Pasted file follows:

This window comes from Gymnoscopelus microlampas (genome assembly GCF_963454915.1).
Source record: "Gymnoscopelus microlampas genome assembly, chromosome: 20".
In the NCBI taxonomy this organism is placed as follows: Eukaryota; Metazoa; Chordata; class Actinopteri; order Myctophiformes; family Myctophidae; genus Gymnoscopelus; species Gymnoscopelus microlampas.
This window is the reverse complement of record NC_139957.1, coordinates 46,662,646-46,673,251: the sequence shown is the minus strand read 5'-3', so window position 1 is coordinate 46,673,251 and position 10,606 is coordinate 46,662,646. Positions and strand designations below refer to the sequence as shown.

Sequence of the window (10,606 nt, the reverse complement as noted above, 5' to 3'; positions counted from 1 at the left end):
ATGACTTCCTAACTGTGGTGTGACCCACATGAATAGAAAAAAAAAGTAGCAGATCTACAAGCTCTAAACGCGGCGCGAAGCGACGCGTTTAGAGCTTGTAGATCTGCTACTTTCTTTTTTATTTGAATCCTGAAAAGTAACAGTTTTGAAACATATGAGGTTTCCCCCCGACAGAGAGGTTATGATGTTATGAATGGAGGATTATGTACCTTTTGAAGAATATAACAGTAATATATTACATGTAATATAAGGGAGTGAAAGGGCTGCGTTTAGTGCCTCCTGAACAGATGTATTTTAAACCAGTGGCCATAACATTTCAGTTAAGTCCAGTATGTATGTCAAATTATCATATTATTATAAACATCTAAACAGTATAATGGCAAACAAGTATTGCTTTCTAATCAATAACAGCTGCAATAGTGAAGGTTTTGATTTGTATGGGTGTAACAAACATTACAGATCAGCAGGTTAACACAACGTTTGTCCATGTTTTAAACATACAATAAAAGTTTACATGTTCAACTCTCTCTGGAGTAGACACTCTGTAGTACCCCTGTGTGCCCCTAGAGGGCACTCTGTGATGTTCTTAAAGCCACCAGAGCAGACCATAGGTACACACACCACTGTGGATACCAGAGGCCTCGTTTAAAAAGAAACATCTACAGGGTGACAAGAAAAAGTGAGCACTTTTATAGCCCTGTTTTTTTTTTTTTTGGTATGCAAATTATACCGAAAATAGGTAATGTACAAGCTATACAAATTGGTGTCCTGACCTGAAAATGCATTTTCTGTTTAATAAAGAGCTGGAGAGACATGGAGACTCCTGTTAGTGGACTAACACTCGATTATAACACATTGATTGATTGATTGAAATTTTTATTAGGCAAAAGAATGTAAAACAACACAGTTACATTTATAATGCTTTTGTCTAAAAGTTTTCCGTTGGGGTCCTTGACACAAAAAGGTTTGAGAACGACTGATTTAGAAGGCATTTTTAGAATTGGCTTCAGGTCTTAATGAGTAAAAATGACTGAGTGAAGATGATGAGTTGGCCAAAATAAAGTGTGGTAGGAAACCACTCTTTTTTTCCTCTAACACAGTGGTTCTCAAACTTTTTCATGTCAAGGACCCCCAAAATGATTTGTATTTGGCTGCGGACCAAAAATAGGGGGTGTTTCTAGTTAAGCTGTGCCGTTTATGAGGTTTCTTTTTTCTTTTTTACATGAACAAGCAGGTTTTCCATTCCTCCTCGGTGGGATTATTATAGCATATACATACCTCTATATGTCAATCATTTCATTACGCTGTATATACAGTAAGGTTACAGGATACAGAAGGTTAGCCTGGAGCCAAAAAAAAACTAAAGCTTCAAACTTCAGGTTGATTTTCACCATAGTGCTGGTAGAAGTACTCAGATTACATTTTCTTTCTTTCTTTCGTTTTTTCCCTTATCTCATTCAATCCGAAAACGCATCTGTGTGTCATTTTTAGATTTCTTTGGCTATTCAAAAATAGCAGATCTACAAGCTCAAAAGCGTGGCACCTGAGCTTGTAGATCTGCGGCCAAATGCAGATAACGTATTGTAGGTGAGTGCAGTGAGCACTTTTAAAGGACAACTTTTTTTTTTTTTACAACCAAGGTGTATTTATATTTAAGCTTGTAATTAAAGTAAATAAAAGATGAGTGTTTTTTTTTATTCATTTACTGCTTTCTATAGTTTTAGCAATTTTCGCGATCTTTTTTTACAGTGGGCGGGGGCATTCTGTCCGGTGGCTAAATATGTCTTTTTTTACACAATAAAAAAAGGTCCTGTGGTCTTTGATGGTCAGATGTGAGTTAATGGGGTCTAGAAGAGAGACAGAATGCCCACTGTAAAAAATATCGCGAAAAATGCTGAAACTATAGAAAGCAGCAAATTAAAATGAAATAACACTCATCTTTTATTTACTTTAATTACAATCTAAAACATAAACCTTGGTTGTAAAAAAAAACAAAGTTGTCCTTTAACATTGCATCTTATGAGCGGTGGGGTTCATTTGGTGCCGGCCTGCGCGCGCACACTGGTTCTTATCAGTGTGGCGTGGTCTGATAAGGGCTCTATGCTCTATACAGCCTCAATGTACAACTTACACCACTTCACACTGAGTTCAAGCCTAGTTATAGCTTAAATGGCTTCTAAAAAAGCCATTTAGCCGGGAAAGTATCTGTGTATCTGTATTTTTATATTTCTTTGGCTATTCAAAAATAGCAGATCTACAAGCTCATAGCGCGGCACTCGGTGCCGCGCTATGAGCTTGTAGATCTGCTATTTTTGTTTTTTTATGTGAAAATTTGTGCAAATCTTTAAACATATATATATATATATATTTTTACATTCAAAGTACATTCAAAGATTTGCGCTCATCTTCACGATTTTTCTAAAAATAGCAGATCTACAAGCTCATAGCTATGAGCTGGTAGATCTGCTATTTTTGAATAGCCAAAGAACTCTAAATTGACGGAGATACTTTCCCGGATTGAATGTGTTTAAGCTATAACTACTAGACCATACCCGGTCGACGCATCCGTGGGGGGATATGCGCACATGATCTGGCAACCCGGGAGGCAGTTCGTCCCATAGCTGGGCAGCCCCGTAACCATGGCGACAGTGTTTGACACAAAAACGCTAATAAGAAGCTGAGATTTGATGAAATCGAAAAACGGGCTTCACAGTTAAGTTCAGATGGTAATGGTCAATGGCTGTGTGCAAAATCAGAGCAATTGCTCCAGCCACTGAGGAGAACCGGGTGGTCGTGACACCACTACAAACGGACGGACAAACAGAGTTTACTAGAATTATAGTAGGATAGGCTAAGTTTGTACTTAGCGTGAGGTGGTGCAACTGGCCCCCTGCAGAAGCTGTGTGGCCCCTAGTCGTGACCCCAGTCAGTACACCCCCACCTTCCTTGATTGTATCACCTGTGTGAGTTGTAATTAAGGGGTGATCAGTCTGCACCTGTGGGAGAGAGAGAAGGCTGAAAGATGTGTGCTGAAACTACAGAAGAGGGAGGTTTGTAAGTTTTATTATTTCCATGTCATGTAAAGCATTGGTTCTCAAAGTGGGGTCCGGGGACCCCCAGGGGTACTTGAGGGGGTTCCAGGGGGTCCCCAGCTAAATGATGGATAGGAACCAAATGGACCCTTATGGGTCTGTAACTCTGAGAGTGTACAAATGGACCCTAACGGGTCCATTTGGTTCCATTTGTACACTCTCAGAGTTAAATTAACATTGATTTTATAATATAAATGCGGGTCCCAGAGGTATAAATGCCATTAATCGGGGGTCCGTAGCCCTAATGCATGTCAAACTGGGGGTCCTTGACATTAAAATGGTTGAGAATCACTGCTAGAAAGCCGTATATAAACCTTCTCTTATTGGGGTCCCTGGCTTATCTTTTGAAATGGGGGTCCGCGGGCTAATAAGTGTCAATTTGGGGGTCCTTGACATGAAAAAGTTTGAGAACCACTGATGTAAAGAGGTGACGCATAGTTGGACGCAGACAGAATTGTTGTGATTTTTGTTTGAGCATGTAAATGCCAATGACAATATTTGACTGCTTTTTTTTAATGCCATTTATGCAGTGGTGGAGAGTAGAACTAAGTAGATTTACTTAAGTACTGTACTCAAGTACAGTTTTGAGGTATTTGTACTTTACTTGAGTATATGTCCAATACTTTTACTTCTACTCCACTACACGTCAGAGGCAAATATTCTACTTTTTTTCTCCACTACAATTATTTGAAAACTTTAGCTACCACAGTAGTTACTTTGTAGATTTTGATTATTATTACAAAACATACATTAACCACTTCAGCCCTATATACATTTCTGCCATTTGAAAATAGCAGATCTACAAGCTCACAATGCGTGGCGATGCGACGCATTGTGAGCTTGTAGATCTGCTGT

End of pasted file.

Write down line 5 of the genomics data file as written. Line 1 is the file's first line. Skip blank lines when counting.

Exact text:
Sequence of the window (10,606 nt, the reverse complement as noted above, 5' to 3'; positions counted from 1 at the left end):